The more serious you become about fishing, the more you begin to notice just how much the things you thought were little can make a huge impact. One extremely small but crucial fishing necessity is fishing line. Whether you are casting fluorocarbon into some crystal clear water, throwing mono-filament with a big topwater tied to it, or using braid to reel in some giants from the weeds, fishing line plays a tremendous role in the success of a fisherman. I have always thought that you have to find the point in which the amount of money you spend on something matches the amount of quality that you will receive. Otherwise, you will be spending too much money on something with little advantage over something much cheaper. Fishing line is one area where it really helps to spend a little money on. It not only aids in having a better chance at catching a fish, but at also allowing your reel and lure to function properly. The problem is that fishing line can be very expensive. There is a solution though that can really help you save money while not sacrificing line quality at all.
When you go to your local fishing store, you will come across two different types of line. The kind that comes on a gigantic spool with hundreds of yards of line, and the kind that comes in a little box with 150-300 yards of line. For the most part, these huge spools of line will be much cheaper, especially when considering the cost per length. However, these large spools of line never have anywhere near as good quality as the small quantity line. It is also pretty hard to find anything other than mono-filament on the large spools as well. Of course, there are some exceptions but this generally means a large price tag. So what can you do? What I do is use the cheap mono-filament line as a filler for the expensive line on my spool. Unless you have a custom made spool, most of the line on your spool will never see the light of day as only the last 50-60 yards of line even have a chance of touching the water. The reason is because you can't cast many lures past 20-30 yards, and most fish that you catch aren't going to drag out tons of line either. You might say that you could cut off this 50-60 yards of line that is used and then use the fresh stuff below, but then the diameter of line filling your spool is much smaller and results in a much slower retrieval rate. This is where the cheap line comes into place.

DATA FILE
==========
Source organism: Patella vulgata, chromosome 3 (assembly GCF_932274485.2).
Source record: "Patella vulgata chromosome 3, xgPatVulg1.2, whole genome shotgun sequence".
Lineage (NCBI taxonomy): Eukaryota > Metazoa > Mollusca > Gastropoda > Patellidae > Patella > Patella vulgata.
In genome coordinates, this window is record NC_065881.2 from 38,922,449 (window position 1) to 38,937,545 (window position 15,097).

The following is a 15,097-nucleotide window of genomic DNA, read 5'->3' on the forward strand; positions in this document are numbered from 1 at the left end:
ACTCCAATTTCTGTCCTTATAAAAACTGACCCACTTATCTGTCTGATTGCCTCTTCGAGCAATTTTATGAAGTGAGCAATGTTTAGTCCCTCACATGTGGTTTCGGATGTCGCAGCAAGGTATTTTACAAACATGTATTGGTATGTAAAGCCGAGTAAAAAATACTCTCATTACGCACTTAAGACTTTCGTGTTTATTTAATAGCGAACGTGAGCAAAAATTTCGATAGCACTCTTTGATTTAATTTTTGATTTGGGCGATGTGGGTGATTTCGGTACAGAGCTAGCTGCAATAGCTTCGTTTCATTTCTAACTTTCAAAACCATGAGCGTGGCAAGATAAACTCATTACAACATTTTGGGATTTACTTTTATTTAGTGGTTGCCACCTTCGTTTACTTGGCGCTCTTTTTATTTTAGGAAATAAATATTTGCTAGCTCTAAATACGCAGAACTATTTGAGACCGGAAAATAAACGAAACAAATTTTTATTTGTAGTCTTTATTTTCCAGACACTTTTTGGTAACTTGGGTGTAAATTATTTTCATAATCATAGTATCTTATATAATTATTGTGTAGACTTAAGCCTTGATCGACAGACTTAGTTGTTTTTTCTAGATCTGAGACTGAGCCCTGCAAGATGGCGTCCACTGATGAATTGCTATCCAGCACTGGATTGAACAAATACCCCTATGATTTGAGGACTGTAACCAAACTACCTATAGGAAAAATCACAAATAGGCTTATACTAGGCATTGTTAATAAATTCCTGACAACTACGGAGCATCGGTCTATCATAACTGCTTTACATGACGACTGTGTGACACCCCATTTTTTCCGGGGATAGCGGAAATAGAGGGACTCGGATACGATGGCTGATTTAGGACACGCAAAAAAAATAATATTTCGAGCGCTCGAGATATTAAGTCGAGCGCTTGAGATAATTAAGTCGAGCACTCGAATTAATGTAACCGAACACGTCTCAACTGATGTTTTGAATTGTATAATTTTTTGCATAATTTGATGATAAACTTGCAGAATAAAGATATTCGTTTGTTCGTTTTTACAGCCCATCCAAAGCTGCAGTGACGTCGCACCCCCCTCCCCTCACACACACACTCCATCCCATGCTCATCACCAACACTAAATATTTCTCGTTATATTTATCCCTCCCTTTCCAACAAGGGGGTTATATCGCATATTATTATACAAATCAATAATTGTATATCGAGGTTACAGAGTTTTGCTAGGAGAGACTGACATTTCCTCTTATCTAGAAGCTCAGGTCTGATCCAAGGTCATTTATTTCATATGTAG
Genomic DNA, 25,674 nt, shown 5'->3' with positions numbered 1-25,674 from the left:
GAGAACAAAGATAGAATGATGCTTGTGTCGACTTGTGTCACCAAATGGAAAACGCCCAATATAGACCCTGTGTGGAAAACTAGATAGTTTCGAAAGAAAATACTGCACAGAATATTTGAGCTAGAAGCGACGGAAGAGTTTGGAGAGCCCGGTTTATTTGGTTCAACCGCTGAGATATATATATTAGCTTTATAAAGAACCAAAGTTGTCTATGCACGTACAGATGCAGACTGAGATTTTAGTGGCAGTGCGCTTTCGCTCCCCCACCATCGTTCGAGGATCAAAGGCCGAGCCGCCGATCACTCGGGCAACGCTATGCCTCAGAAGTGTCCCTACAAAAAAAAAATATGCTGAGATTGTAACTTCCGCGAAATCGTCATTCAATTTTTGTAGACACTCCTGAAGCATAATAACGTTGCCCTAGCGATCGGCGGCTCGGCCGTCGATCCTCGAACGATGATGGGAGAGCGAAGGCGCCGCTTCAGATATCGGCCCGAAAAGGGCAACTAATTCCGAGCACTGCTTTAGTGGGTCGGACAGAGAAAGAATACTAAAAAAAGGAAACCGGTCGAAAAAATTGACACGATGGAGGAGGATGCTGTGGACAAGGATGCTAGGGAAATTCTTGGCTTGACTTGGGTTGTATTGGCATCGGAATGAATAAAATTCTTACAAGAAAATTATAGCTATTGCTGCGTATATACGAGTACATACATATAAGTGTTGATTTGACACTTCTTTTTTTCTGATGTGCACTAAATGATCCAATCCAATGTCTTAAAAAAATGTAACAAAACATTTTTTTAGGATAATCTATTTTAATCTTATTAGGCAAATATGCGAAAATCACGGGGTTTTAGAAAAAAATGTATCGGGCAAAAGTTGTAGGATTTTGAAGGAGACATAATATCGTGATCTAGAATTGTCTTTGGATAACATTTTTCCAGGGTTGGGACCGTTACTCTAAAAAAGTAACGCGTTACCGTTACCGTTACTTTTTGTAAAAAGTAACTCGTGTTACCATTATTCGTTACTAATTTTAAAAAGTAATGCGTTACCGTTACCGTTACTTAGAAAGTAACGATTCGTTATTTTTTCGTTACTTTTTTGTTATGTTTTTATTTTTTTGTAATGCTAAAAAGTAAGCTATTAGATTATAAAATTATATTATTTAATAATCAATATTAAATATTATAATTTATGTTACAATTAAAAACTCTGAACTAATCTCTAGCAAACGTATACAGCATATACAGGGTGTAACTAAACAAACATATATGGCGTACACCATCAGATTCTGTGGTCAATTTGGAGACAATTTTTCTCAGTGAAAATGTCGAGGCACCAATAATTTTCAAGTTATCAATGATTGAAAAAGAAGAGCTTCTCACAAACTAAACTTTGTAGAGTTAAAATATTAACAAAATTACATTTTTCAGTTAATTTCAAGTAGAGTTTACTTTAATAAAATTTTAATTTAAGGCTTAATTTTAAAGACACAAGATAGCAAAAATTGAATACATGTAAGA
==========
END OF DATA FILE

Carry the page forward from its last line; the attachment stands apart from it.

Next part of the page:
Buy a large amount of 4-10 lb. mono-filament. It doesn't have to be expensive at all, really just whatever you can find. Next fill your spool to approximately 40% capacity. After this, use a double uni knot to tie the filler mono-filament to the actual line you wish to use on your reel. Click here to see how it is tied. By doing this, you will obviously save quite a bit of money and be able to replace your line more often without wasting any expensive high quality line.
I will say that it isn't quite as easy to fill your reel up with two types of line than in comparison to just filling the spool with one type of line. This is mainly due to the double uni knot, but once you figure it out it isn't that hard to tie. I have been using this method of a filler line for about a year now and have really saved quite a bit of money. The great thing about it is that you aren't compromising any characteristics of your good line, as the filler line just acts as a larger spool in many ways. Give it a shot and I can almost guarantee you'll be happy with the results.